What is Debt-To-Burden Ratio & Know How to Calculate It in UAE?

Feb 23, 2023

What is Debt-To-Burden Ratio & Know How to Calculate It in UAE?
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To obtain a mortgage for a property in the UAE, you must meet specific qualifying criteria and conditions, such as having a good credit history, a minimum monthly income of AED 15,000, and a maximum loan period of 25 years with a maximum LTV of 50-80%. Additionally, banks consider the debt-to-burden ratio (DBR), internationally called debt-to-income ratio (DTI), a crucial factor when approving your home loan.


So what is the debt-to-burden ratio?

The debt-to-burden ratio assesses the proportion of your monthly income that goes towards paying your expenses (including loans and credit card installments). Banks use this measure to determine your loan and credit card eligibility based on your current obligations and ability to repay them. While each bank has its requirements for loan approval, certain factors, such as credit score and debt-to-income ratio, are commonly used by all banks in evaluating eligibility.

The UAE Central Bank mandates that to be eligible for a mortgage, your Debt-to-Burden Ratio (DBR) must not surpass 50%, indicating that debt payments cannot consume over 50% of your income. A debt-to-income ratio between 20-35% is generally considered favourable for a home loan, while a ratio exceeding 35% is viewed as risky by most home loan lenders. 


How to calculate the debt-to-burden ratio?

The DBR is determined as the ratio of the total debt owed by the applicant to the total assets owned by the applicant. In other terms, it is the ratio of your loans to your average monthly income.

Debt-to-burden= Total debt/total income

If your Debt-to-Burden Ratio is below 50%, you may qualify for additional financing, although final approval is always at the discretion of the bank. The lower the score, the greater your chances of being approved for a loan or credit card.

The calculation of your Debt-to-Burden Ratio can be done quickly by taking the ratio of your monthly expenses to your monthly income. 

For instance, if a person earns a monthly salary of AED 15000 and has some monthly liabilities to be attended to, we can determine his Debt-to-Burden by performing the calculation.

Monthly Rent = AED 5000

Car Loan = AED 3000

Personal loan Installment = AED 1800

Debt-to-burden = Total debt/total income

Total Debts = 5000 + 3000 + 1800 = 9800

Monthly income = 20000

Debt-to-burden = 9800/20000 = 49%

This person is qualified for a new loan because his DBR is 49%, which is less than the 50% restriction. However, we can see that it is near the maximum limit. This is sufficient for the time being. However, if he obtains a new loan, this will undoubtedly surpass 50%, and he will be ineligible for another loan unless part of the load is reduced.


Why is it important to calculate the debt-to-burden ratio? 

To apply for a personal loan in the United Arab Emirates, applicants are now required to provide a comprehensive set of supporting documents including salary certificates, bank statements, and any additional proof requested by the bank.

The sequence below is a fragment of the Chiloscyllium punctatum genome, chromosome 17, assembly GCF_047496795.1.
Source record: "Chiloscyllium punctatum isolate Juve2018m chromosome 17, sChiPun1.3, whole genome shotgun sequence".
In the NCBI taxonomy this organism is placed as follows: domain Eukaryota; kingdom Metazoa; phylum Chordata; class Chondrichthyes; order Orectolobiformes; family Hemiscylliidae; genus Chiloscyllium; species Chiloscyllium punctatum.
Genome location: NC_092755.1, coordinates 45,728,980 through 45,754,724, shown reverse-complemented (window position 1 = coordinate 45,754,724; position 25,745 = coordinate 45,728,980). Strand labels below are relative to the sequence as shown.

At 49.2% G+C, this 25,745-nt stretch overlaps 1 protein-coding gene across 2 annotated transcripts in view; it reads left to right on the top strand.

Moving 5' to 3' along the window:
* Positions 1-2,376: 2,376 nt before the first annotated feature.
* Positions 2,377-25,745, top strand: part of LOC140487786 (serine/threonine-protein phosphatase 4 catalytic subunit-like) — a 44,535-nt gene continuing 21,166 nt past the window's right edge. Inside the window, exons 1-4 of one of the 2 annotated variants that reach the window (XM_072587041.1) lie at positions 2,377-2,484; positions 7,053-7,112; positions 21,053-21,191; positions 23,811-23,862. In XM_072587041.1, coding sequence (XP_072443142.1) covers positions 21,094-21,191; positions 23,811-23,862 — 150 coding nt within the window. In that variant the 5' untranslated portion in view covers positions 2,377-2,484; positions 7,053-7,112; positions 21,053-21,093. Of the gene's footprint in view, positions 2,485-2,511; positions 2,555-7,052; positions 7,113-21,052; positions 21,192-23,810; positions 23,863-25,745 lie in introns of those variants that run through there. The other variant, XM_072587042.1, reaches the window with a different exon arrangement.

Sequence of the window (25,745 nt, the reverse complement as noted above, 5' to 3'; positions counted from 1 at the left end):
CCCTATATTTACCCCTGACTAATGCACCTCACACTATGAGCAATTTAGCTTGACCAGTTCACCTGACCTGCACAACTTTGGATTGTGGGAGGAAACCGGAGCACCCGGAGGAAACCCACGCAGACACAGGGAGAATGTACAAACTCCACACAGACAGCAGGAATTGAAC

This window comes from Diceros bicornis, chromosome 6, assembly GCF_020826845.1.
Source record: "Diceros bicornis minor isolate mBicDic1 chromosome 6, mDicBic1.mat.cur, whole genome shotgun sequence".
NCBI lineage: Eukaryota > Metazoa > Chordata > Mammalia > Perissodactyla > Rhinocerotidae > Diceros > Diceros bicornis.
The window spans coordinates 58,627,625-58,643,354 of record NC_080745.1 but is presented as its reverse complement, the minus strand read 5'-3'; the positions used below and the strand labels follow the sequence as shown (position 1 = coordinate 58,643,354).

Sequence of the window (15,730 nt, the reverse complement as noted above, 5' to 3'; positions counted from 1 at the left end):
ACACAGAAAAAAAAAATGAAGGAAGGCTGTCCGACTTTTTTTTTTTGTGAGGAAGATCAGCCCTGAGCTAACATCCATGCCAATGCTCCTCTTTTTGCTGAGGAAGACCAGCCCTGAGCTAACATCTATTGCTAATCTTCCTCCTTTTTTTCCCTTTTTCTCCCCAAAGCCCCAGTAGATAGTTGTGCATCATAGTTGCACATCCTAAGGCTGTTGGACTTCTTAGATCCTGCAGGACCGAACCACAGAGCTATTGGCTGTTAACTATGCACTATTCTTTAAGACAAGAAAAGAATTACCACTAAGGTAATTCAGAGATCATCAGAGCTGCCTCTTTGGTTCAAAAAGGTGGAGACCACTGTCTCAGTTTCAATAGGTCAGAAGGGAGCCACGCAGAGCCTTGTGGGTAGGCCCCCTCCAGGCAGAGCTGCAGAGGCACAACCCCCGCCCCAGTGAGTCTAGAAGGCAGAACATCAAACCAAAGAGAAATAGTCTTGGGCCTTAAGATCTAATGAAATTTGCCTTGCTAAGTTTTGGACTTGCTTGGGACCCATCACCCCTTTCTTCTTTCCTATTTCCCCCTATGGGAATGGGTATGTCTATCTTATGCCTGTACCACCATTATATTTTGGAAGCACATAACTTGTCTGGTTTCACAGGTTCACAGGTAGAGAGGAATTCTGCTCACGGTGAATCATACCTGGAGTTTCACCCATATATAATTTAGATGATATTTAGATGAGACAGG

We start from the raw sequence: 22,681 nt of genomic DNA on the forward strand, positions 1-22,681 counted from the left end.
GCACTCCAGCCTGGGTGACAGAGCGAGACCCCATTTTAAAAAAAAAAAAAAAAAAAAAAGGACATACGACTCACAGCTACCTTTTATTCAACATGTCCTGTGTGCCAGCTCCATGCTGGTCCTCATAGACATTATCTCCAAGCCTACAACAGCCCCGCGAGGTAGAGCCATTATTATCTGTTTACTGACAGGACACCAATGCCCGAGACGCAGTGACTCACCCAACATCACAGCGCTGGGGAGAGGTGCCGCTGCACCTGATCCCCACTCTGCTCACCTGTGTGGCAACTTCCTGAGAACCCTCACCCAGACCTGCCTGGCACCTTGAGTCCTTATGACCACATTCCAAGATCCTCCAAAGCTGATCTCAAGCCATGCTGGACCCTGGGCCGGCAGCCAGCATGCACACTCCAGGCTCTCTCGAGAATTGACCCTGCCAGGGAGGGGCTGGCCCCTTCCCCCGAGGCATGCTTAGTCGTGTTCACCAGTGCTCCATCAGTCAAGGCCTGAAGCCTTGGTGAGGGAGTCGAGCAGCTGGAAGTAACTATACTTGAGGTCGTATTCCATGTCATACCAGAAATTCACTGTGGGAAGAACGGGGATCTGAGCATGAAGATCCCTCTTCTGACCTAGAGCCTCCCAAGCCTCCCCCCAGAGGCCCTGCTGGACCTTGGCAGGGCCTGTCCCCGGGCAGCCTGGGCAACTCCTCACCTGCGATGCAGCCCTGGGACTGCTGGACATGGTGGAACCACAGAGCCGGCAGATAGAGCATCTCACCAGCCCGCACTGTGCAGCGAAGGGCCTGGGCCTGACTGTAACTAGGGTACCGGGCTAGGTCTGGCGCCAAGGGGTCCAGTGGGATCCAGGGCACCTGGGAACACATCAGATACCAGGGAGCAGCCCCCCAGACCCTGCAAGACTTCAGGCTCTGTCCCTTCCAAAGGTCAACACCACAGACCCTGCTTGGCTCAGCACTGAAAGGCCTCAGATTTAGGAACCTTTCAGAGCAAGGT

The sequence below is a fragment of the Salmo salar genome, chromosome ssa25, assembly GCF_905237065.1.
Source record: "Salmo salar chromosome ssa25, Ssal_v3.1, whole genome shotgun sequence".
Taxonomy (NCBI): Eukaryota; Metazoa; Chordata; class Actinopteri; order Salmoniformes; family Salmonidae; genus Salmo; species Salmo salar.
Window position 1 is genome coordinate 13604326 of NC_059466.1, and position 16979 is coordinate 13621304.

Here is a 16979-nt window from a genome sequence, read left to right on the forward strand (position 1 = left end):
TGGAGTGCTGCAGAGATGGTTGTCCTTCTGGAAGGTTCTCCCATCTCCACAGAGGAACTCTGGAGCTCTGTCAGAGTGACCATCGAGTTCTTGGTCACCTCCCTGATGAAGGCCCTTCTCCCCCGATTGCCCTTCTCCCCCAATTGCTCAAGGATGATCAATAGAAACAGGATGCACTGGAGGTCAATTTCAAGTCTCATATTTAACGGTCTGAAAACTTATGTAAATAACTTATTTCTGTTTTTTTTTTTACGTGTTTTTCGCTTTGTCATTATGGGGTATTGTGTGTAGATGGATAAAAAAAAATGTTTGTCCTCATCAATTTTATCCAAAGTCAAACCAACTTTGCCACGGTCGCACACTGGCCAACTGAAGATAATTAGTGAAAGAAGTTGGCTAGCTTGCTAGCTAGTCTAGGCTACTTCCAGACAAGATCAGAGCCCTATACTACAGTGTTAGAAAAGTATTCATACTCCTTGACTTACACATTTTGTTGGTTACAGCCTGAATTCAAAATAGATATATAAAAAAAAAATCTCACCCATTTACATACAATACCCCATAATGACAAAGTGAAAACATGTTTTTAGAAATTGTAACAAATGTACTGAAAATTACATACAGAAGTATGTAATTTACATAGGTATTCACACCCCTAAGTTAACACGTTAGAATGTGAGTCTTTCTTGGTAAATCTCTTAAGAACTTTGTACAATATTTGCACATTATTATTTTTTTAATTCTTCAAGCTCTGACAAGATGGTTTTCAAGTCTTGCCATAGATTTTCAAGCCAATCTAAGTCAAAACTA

The purpose of these documents is for the bank to evaluate the applicant's ability to repay the loan by determining their debt-to-burden ratio. If the ratio is less than or equal to 50%, the loan is approved; otherwise, the loan is declined. Banks are becoming increasingly strict in their requirement for these documents to minimize the risk of loan default.


Debt-to-Burden Loan Limit in the UAE

In the UAE, until a decade ago, there was no requirement to maintain a specific Debt-to-Burden Ratio for loan eligibility. Banks would grant loans to applicants with DBR scores around 65%. This 65% threshold was considered a lenient limit, and many candidates could easily maintain a DBR below 65% and be eligible for loans. However, if an applicant's DBR exceeded 65%, they were not eligible for any type of loan. 

In the past, banks relied solely on bank statements as supporting documents when making loans. This often resulted in clients defaulting on their loans and banks losing money. Additionally, when consumers took out loans from multiple banks simultaneously, their Debt-to-Burden Ratio increased as the monthly interest on their debts frequently exceeded their income. In light of these considerations, most banks have now reduced the DBR to 50% AND have started implementing stricter standards and taking into account the applicant's debt-to-burden ratio.


How can you improve your debt-to-burden ratio? 

We recommend that you do the following to enhance your debt-burden ratio:

    • Maintain your monthly interest payments and make an effort to progressively lower your loan balance.
    • Explore the option of consolidating debt by transferring certain low-interest loans.
    • Aim to make an effort to enhance your monthly income. 
    • Make an effort to repay loans as soon as possible.


Final words

The primary objective of a bank is to secure its assets, which mainly consist of loans. To safeguard these assets, as per the regulations of the UAE Central Bank, banks aim to restrict their loan exposure to a single individual. The debt-to-burden ratio (DBR) provides banks with a precise evaluation of a person's ability to repay the loan or the equated monthly installments (EMIs).

To learn more, reach out to our financial experts and discover the most suitable credit cards and loans for your needs using our amazing calculators

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